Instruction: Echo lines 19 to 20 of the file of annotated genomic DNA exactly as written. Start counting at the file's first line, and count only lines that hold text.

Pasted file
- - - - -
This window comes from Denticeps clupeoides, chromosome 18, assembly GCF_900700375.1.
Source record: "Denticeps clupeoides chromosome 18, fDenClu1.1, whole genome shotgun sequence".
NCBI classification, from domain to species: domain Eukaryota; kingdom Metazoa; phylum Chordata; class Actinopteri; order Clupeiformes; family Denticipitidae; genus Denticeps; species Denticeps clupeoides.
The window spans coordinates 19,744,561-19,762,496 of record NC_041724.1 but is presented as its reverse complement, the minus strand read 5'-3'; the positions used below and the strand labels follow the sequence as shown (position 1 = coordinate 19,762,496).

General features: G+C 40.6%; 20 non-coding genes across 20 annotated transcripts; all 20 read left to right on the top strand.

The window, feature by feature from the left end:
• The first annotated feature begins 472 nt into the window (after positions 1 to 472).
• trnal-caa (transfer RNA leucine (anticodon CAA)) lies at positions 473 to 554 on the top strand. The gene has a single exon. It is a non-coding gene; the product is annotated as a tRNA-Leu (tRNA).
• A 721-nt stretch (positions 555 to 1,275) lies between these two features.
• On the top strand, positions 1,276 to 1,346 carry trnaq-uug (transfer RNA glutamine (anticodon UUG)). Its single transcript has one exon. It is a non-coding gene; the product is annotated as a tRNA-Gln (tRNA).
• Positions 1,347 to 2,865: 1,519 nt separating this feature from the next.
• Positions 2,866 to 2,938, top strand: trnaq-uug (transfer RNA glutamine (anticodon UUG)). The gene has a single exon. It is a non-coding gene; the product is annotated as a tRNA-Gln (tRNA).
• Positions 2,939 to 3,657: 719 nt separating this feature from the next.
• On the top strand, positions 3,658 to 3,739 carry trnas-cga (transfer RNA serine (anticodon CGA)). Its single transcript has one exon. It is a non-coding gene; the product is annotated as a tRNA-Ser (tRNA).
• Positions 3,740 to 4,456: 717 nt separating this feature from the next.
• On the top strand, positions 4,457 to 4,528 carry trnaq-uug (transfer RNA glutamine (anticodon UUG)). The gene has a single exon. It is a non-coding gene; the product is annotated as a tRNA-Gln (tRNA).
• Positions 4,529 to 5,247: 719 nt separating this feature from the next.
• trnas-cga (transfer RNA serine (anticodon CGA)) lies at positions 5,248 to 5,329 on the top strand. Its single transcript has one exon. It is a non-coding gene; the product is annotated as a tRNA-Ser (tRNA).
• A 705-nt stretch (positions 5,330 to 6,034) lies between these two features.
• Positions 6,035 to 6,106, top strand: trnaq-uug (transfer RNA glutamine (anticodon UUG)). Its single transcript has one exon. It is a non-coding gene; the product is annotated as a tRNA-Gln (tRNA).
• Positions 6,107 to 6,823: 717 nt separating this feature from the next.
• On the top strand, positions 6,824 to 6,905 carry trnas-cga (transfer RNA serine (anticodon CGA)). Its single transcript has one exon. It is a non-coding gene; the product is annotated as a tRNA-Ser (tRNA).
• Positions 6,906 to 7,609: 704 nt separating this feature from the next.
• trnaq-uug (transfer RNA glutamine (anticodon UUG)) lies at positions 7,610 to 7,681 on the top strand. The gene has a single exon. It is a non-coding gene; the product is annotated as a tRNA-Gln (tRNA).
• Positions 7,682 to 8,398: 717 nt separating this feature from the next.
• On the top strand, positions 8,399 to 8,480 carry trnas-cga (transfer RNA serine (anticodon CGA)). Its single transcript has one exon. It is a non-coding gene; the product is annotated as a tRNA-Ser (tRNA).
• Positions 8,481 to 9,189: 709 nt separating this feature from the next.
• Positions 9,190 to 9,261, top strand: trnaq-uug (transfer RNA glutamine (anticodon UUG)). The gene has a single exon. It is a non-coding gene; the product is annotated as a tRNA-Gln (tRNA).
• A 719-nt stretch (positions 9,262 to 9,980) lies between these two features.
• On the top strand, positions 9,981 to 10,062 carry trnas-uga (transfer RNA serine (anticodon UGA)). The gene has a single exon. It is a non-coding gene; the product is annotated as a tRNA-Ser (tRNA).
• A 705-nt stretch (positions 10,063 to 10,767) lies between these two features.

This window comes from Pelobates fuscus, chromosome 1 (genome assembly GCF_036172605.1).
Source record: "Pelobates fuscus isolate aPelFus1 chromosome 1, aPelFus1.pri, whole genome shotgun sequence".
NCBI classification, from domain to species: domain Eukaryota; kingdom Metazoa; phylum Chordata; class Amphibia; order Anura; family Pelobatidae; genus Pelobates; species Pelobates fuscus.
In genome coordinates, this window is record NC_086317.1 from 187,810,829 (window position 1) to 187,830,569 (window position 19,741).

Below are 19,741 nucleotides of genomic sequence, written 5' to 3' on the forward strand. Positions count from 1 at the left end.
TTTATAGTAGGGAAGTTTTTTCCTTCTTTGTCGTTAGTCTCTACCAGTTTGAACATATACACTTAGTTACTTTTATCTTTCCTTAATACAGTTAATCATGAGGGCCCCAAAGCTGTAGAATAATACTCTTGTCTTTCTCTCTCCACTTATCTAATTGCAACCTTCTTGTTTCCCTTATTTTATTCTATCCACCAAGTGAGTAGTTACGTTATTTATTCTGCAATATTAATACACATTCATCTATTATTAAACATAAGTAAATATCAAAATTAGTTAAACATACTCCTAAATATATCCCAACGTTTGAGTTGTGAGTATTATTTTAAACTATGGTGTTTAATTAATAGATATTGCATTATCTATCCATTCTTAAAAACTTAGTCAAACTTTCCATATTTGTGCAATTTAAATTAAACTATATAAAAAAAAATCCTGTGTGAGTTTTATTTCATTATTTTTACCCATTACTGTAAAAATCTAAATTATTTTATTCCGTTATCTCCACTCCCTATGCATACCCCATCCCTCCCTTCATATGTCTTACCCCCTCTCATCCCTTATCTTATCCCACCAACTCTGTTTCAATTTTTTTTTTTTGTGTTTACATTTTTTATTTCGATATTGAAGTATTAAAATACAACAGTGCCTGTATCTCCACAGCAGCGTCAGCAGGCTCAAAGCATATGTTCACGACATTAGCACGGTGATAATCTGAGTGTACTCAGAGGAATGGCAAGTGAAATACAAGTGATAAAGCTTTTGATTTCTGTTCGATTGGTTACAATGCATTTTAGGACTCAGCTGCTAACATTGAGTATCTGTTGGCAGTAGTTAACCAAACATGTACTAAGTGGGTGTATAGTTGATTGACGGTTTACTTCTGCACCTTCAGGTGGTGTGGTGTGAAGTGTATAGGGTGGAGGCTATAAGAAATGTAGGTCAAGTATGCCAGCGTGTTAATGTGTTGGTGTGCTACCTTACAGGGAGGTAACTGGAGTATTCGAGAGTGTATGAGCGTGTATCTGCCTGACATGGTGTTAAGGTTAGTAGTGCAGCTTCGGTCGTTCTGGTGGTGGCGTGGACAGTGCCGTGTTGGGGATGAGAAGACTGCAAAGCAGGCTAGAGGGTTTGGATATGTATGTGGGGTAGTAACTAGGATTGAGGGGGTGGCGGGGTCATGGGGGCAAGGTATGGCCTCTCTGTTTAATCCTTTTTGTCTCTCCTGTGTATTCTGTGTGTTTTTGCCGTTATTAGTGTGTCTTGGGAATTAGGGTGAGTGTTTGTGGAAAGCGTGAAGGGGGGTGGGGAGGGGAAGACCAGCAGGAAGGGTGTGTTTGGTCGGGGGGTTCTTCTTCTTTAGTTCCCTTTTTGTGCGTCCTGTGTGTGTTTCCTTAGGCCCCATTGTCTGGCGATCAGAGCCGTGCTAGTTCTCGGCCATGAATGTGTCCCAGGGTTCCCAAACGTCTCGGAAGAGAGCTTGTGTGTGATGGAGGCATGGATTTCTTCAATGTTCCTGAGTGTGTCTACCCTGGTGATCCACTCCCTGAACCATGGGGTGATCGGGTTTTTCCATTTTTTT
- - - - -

• A 705-nt stretch (positions 5,330 to 6,034) lies between these two features.
• Positions 6,035 to 6,106, top strand: trnaq-uug (transfer RNA glutamine (anticodon UUG)). Its single transcript has one exon. It is a non-coding gene; the product is annotated as a tRNA-Gln (tRNA).